Modern Methods of Molecular Genetics

As discussed in early blogs, PGS and PGD are the techniques, which offer testing of the embryos before their transfer into the uterus. While PGS identifies the embryos with numerical chromosomal aberrations, PGD is a directed molecular diagnostic test for a particular gene of interest. In couples using those techniques, accurate and reliable determination of single gene defects, chromosome structure, and chromosome number is used to advise embryo selection before the embryo transfer. For many, this is much more desirable option than waiting for fetal diagnosis within the first or second trimester of pregnancy.

Towards the above techniques, the modern ways of molecular genetics began to appear too. Those are launched in Ukraine in some way.

Array Comparative Genomic Hybridization (CGH)

Array comparative genomic hybridization (CGH) is the technique that enables simultaneous and complete enumeration of chromosomes from a single biopsied cell without cellular fixation. With CGH, labeled DNA from both test and normal DNA samples are hybridized to a DNA microarray, which includes roughly 4,000 markers spaced throughout the entire genome. CGH does not directly visualize chromosomes but determines the relative copy quantity of chromosome between the test DNA along with a control normal DNA after concurrent PCR amplification.

The technique is capable of screening biopsied cells for chromosome copy number (aneuploidy) and unbalanced chromosome translocations. CGH may also be used for proper diagnosis of some translocations, inversions, along with other chromosome abnormalities where there is an increase or lack of chromatin. With respect to the size of probes used (bacterial artificial chromosome or oligonucleotide) some clinically important microdeletion or microduplication disorders can also be detected.

It will not differentiate balanced translocations unless there are subtle variations in DNA copy numbers that occasionally exist in them along with other chromosomal structural rearrangements e.g. inversions. CGH will also not differentiate whole genome ploidy states e.g. polyploidy or monoploidy as there is an equal representation of chromosomes. It is also not able to identify uniparental disomy. This technique has limited capability to identify mosaicisms only when the platform has been formerly validated against a mosaic cell sample. CGH platforms can amplify DNA and finish the analysis usually in 12-15 hours, thus lending itself to fresh or frozen embryo transfers.

SNP Microarray

SNPs are highly conserved variations in a single site within the DNA, which exist inside a frequency more than 1% inside a population. There are more than 40 million SNPs within the human genome, which have been validated, making it a very sensitive and specific genotyping marker for diagnosis. The microarray includes of a chip that contains nucleotide acid sequences complementary to every SNP region of interest (density coverage may vary from 600,000 to 2 million SNPs with respect to the chip).

The sample DNA acquired from PGD is amplified and hybridized to the chip. The hybridization signal detected can concurrently showcase DNA copy number essential for aneuploidy screening and recognition of clinically significant microdeletion and microduplications in addition to determine parental origin, existence of uniparental disomy, and lack of heterozygosity.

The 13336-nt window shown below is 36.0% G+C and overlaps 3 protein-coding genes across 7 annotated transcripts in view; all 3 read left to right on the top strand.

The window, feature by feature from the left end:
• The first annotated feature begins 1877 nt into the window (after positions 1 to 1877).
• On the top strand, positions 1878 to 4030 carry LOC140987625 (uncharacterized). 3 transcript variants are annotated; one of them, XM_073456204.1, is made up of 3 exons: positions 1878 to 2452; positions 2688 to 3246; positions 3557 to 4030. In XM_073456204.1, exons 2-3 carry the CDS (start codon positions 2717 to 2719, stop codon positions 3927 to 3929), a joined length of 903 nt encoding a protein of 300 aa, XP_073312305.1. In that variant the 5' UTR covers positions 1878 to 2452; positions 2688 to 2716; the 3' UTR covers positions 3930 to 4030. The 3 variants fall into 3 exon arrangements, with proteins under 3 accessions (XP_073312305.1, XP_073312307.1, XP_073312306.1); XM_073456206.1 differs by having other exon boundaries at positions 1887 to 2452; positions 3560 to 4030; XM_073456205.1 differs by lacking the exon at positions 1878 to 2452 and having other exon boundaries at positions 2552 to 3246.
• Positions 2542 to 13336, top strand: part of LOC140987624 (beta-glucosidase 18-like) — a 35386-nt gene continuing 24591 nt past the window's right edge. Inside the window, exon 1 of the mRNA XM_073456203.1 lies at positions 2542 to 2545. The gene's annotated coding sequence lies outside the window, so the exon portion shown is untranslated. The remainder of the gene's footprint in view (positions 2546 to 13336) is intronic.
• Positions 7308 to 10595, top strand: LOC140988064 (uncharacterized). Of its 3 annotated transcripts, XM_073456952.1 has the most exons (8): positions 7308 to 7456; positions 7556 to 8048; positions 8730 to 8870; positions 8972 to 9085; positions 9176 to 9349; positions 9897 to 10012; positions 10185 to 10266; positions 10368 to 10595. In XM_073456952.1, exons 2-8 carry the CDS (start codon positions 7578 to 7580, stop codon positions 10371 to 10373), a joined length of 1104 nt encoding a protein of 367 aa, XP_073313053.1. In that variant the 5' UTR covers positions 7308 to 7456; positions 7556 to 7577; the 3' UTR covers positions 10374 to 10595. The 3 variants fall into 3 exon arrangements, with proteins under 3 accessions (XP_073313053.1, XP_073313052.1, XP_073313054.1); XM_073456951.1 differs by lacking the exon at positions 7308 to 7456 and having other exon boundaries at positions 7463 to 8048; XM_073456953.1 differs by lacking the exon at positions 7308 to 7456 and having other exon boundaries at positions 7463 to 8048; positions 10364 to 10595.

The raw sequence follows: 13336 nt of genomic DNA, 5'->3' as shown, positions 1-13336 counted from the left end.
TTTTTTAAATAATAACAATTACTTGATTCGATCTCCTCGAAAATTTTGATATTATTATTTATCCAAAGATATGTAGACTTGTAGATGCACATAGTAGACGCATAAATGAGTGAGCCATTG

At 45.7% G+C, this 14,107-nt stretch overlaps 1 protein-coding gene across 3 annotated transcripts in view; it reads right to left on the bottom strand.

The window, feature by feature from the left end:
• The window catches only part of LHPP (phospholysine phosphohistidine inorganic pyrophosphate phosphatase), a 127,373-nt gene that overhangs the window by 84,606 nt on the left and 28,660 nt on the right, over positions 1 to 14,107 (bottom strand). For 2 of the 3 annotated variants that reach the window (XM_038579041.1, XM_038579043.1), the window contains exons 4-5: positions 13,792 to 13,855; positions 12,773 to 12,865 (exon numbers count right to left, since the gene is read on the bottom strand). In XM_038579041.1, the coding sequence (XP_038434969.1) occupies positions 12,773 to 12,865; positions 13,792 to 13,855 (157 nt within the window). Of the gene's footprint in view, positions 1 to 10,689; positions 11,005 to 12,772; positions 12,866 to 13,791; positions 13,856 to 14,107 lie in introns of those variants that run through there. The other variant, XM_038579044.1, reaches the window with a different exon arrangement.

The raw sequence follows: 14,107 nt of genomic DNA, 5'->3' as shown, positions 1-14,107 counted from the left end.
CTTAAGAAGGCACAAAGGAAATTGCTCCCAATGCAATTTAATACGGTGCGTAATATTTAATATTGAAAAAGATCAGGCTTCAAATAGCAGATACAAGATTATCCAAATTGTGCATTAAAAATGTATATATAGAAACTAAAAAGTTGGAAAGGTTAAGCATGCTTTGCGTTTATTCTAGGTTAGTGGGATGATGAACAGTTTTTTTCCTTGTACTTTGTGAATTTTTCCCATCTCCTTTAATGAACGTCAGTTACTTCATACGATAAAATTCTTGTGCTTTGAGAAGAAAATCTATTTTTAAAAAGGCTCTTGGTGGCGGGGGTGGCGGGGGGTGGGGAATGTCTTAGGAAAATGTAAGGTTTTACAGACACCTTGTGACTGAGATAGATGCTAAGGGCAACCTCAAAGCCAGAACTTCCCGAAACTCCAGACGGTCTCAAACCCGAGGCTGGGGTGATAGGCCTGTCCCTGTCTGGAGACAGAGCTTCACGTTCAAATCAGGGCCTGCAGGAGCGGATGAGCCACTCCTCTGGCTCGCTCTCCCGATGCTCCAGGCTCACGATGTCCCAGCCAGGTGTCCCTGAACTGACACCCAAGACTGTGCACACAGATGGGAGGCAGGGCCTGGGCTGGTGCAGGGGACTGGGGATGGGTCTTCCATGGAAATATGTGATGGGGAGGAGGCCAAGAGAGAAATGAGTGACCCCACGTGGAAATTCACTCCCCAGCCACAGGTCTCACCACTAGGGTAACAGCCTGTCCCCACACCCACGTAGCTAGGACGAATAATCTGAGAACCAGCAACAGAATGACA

It is an effective molecular tool however with some limitations, particularly the lack of ability to recognize balanced translocations, or whole genome polyploidy. There might be many de-novo structural chromosomal abnormalities, which are underneath the resolution of the SNP array too. SNP arrays take usually 30-40 hours to complete the analysis, thus lending itself only to frozen embryo transfers.

Next-Generation Sequencing (NGS)

Next-generation sequencing (NGS) is a technology that utilizes enhanced, high-throughput DNA amplification to sequence DNA. The procedure involves fragmenting DNA into countless small fragments, which are then fused with an adaptor and a barcode to create a DNA library. The library will be loaded right into a flow cell where the fragments bind to a surface of complementary surface-bound oligonucleotides and then amplified to produce distinct clonal clusters. High-throughput, paired-end reversible terminator-based sequencing of the fragments detects single bases as they are integrated into the DNA template strands, reducing sequencing errors. Paired-end sequencing produces twice the number of reads that occur and the paired sequences are aligned as read pairs, further reducing the probability of errors in sequencing. The amplified fragments are aligned to a reference genome to identify variations between the fragment and the reference.

The attachment of the barcode allows for multiple libraries to be run simultaneously and then sorted before final analysis. Advances in NGS have reduced time for library preparation and time for sequencing. The ability to multiplex enables for scalable instrumentation with respect to the anticipated utilization. NGS will identify whole chromosome aneuploidy, mosaicism, triploidy, large deletions, or duplications more than 50 Mb, some clinically significant deletions or duplications 800 b to 1 Mb, uniparental disomy, and mitochondrial copy number.

In conclusion, CGH, SNP Microarray and NGS are the rapidly expanding modern technological advances that could greatly benefit couples of risk of transmitting genetic or chromosomal abnormalities for their offspring. As much evidence become available in Ukraine, as much popular the use of modern methods of molecular genetics will be, proving to be beneficial to many couples who use assisted reproductive technologies (ART).

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